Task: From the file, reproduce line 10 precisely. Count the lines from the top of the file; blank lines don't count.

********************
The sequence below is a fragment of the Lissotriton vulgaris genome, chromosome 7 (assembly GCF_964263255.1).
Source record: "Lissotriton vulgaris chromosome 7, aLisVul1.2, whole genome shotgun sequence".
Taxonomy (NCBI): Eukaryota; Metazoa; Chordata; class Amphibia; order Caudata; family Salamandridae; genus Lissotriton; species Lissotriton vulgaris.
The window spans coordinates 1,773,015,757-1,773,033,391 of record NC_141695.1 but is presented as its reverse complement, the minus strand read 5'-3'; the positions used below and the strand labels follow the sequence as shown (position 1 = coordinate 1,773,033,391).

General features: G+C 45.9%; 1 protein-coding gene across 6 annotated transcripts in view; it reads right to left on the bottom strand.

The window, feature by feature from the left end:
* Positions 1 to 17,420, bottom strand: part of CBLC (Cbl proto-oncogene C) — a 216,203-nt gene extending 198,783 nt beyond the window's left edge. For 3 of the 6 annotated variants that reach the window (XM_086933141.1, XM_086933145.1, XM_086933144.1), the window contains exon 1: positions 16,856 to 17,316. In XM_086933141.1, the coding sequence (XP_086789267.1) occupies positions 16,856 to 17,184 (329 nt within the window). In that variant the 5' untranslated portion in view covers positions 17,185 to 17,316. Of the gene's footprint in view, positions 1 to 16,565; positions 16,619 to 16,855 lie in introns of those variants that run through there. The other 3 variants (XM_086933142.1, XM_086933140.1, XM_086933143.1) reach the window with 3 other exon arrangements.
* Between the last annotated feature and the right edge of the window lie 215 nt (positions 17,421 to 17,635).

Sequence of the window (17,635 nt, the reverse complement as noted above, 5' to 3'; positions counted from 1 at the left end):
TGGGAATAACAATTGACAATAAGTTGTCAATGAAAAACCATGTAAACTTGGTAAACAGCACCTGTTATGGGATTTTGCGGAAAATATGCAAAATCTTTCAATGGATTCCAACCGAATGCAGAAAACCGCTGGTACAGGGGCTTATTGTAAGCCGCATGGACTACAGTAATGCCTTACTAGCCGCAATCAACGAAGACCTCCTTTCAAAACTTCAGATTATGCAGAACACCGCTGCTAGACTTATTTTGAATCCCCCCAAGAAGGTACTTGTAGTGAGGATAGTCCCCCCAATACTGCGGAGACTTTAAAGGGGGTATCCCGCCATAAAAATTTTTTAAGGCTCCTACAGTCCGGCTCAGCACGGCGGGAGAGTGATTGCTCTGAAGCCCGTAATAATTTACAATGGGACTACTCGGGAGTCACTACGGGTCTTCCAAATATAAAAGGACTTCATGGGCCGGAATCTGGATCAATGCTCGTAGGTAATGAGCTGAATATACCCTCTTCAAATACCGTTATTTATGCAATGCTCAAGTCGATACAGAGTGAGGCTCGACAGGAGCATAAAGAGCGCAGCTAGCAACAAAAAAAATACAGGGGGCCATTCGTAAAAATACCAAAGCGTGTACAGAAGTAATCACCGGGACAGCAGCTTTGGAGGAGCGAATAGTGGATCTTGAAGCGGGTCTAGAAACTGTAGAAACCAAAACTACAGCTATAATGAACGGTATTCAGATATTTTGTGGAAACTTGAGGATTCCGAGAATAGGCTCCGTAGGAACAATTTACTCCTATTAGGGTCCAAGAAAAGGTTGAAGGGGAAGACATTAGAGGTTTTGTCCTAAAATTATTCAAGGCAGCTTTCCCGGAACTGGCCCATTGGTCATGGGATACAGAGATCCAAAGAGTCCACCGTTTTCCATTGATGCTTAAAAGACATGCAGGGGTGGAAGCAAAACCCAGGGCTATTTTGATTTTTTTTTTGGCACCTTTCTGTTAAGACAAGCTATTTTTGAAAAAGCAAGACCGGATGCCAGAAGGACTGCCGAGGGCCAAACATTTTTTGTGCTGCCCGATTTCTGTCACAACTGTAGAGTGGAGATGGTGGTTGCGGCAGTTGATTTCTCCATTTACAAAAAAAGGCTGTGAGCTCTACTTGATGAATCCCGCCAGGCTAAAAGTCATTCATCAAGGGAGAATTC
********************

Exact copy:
TGGGAATAACAATTGACAATAAGTTGTCAATGAAAAACCATGTAAACTTGGTAAACAGCACCTGTTATGGGATTTTGCGGAAAATATGCAAAATCTTTCAATGGATTCCAACCGAATGCAGAAAACCGCTGGTACAGGGGCTTATTGTAAGCCGCATGGACTACAGTAATGCCTTACTAGCCGCAATCAACGAAGACCTCCTTTCAAAACTTCAGATTATGCAGAACACCGCTGCTAGACTTATTTTGAATCCCCCCAAGAAGGTACTTGTAGTGAGGATAGTCCCCCCAATACTGCGGAGACTTTAAAGGGGGTATCCCGCCATAAAAATTTTTTAAGGCTCCTACAGTCCGGCTCAGCACGGCGGGAGAGTGATTGCTCTGAAGCCCGTAATAATTTACAATGGGACTACTCGGGAGTCACTACGGGTCTTCCAAATATAAAAGGACTTCATGGGCCGGAATCTGGATCAATGCTCGTAGGTAATGAGCTGAATATACCCTCTTCAAATACCGTTATTTATGCAATGCTCAAGTCGATACAGAGTGAGGCTCGACAGGAGCATAAAGAGCGCAGCTAGCAACAAAAAAAATACAGGGGGCCATTCGTAAAAATACCAAAGCGTGTACAGAAGTAATCACCGGGACAGCAGCTTTGGAGGAGCGAATAGTGGATCTTGAAGCGGGTCTAGAAACTGTAGAAACCAAAACTACAGCTATAATGAACGGTATTCAGATATTTTGTGGAAACTTGAGGATTCCGAGAATAGGCTCCGTAGGAACAATTTACTCCTATTAGGGTCCAAGAAAAGGTTGAAGGGGAAGACATTAGAGGTTTTGTCCTAAAATTATTCAAGGCAGCTTTCCCGGAACTGGCCCATTGGTCATGGGATACAGAGATCCAAAGAGTCCACCGTTTTCCATTGATGCTTAAAAGACATGCAGGGGTGGAAGCAAAACCCAGGGCTATTTTGATTTTTTTTTTGGCACCTTTCTGTTAAGACAAGCTATTTTTGAAAAAGCAAGACCGGATGCCAGAAGGACTGCCGAGGGCCAAACATTTTTTGTGCTGCCCGATTTCTGTCACAACTGTAGAGTGGAGATGGTGGTTGCGGCAGTTGATTTCTCCATTTACAAAAAAAGGCTGTGAGCTCTACTTGATGAATCCCGCCAGGCTAAAAGTCATTCATCAAGGGAGAATTC